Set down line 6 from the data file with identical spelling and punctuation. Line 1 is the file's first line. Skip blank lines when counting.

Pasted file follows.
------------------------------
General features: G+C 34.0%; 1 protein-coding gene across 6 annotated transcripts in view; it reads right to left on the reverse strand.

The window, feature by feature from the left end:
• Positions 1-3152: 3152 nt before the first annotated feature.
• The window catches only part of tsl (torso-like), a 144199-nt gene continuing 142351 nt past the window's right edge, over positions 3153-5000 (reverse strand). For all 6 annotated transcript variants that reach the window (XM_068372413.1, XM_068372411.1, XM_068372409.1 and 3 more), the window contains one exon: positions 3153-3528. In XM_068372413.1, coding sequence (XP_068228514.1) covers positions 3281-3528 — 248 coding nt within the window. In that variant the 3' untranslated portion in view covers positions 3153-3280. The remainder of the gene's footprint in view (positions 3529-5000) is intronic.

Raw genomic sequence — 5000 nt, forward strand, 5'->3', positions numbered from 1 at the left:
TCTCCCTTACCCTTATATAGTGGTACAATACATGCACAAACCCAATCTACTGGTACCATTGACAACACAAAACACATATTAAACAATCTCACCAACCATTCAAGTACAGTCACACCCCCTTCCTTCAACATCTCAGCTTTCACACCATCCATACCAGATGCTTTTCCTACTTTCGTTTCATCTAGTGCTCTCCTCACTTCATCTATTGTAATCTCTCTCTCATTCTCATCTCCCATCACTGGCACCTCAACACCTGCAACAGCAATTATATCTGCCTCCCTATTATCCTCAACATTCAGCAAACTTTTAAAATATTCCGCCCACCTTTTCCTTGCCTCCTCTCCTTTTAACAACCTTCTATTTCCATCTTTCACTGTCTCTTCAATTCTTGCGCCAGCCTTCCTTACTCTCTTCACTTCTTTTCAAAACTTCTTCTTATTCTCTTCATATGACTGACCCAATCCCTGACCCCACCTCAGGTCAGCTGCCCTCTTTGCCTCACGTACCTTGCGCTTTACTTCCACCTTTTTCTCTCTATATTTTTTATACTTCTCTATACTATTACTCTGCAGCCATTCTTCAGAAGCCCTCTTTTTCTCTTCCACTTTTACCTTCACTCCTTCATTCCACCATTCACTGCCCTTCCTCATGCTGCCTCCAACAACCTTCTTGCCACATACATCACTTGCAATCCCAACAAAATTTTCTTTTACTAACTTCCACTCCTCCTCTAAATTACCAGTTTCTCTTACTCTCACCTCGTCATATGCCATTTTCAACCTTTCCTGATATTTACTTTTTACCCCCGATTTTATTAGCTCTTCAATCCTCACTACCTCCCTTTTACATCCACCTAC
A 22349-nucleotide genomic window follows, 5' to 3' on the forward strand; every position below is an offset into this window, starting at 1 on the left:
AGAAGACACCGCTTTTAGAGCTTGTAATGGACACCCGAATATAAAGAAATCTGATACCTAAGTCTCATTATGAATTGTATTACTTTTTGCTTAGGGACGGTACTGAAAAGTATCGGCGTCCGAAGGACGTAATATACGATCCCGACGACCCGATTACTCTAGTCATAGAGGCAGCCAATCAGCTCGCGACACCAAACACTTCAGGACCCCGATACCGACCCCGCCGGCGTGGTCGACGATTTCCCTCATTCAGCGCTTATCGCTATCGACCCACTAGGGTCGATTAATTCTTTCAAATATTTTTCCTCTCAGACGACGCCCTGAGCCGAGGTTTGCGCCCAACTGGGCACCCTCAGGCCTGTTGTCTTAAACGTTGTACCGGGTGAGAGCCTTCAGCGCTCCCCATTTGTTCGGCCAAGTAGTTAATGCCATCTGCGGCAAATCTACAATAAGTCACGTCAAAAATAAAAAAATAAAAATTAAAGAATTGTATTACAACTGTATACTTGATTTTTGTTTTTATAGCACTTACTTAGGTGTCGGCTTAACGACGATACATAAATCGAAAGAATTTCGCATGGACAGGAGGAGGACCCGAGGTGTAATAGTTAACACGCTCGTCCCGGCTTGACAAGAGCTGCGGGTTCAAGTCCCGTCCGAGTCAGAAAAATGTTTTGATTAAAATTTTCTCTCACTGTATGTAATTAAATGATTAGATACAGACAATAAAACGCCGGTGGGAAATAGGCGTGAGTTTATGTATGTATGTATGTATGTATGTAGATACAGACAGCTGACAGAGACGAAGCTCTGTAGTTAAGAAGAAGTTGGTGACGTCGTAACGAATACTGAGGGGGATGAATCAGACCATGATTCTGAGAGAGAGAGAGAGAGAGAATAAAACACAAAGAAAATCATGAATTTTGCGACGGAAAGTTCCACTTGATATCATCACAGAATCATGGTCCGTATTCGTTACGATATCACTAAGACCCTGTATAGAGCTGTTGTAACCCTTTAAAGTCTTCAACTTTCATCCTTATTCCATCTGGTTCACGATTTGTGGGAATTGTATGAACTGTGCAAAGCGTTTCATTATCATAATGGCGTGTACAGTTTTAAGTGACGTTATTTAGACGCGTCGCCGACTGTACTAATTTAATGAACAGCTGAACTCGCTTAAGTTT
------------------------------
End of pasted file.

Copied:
TCTCCCTTACCCTTATATAGTGGTACAATACATGCACAAACCCAATCTACTGGTACCATTGACAACACAAAACACATATTAAACAATCTCACCAACCATTCAAGTACAGTCACACCCCCTTCCTTCAACATCTCAGCTTTCACACCATCCATACCAGATGCTTTTCCTACTTTCGTTTCATCTAGTGCTCTCCTCACTTCATCTATTGTAATCTCTCTCTCATTCTCATCTCCCATCACTGGCACCTCAACACCTGCAACAGCAATTATATCTGCCTCCCTATTATCCTCAACATTCAGCAAACTTTTAAAATATTCCGCCCACCTTTTCCTTGCCTCCTCTCCTTTTAACAACCTTCTATTTCCATCTTTCACTGTCTCTTCAATTCTTGCGCCAGCCTTCCTTACTCTCTTCACTTCTTTTCAAAACTTCTTCTTATTCTCTTCATATGACTGACCCAATCCCTGACCCCACCTCAGGTCAGCTGCCCTCTTTGCCTCACGTACCTTGCGCTTTACTTCCACCTTTTTCTCTCTATATTTTTTATACTTCTCTATACTATTACTCTGCAGCCATTCTTCAGAAGCCCTCTTTTTCTCTTCCACTTTTACCTTCACTCCTTCATTCCACCATTCACTGCCCTTCCTCATGCTGCCTCCAACAACCTTCTTGCCACATACATCACTTGCAATCCCAACAAAATTTTCTTTTACTAACTTCCACTCCTCCTCTAAATTACCAGTTTCTCTTACTCTCACCTCGTCATATGCCATTTTCAACCTTTCCTGATATTTACTTTTTACCCCCGATTTTATTAGCTCTTCAATCCTCACTACCTCCCTTTTACATCCACCTAC